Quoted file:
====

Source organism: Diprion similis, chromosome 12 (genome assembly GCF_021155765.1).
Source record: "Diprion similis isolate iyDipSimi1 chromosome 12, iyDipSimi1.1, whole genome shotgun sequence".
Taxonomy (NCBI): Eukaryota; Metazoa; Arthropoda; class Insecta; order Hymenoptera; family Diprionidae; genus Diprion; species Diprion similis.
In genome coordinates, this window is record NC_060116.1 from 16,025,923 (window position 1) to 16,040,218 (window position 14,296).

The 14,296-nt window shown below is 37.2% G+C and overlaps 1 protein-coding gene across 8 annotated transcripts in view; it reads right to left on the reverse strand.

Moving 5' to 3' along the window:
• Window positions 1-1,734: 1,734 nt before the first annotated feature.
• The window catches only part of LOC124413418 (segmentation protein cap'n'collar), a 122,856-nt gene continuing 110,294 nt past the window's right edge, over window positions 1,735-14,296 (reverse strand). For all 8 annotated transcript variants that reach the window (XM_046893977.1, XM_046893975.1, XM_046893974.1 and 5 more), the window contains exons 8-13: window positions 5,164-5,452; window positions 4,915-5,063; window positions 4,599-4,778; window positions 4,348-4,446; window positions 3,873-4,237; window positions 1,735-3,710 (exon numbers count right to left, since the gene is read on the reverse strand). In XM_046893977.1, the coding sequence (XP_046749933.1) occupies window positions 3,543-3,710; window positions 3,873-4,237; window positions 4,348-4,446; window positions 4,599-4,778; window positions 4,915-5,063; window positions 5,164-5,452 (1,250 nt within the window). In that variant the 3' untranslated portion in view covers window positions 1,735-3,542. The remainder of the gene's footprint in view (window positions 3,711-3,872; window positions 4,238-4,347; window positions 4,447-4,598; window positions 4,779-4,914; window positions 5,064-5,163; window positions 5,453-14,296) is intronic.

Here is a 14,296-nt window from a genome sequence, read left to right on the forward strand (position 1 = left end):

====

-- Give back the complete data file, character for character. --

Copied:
Source organism: Diprion similis, chromosome 12 (genome assembly GCF_021155765.1).
Source record: "Diprion similis isolate iyDipSimi1 chromosome 12, iyDipSimi1.1, whole genome shotgun sequence".
Taxonomy (NCBI): Eukaryota; Metazoa; Arthropoda; class Insecta; order Hymenoptera; family Diprionidae; genus Diprion; species Diprion similis.
In genome coordinates, this window is record NC_060116.1 from 16,025,923 (window position 1) to 16,040,218 (window position 14,296).

The 14,296-nt window shown below is 37.2% G+C and overlaps 1 protein-coding gene across 8 annotated transcripts in view; it reads right to left on the reverse strand.

Moving 5' to 3' along the window:
• Window positions 1-1,734: 1,734 nt before the first annotated feature.
• The window catches only part of LOC124413418 (segmentation protein cap'n'collar), a 122,856-nt gene continuing 110,294 nt past the window's right edge, over window positions 1,735-14,296 (reverse strand). For all 8 annotated transcript variants that reach the window (XM_046893977.1, XM_046893975.1, XM_046893974.1 and 5 more), the window contains exons 8-13: window positions 5,164-5,452; window positions 4,915-5,063; window positions 4,599-4,778; window positions 4,348-4,446; window positions 3,873-4,237; window positions 1,735-3,710 (exon numbers count right to left, since the gene is read on the reverse strand). In XM_046893977.1, the coding sequence (XP_046749933.1) occupies window positions 3,543-3,710; window positions 3,873-4,237; window positions 4,348-4,446; window positions 4,599-4,778; window positions 4,915-5,063; window positions 5,164-5,452 (1,250 nt within the window). In that variant the 3' untranslated portion in view covers window positions 1,735-3,542. The remainder of the gene's footprint in view (window positions 3,711-3,872; window positions 4,238-4,347; window positions 4,447-4,598; window positions 4,779-4,914; window positions 5,064-5,163; window positions 5,453-14,296) is intronic.

Here is a 14,296-nt window from a genome sequence, read left to right on the forward strand (position 1 = left end):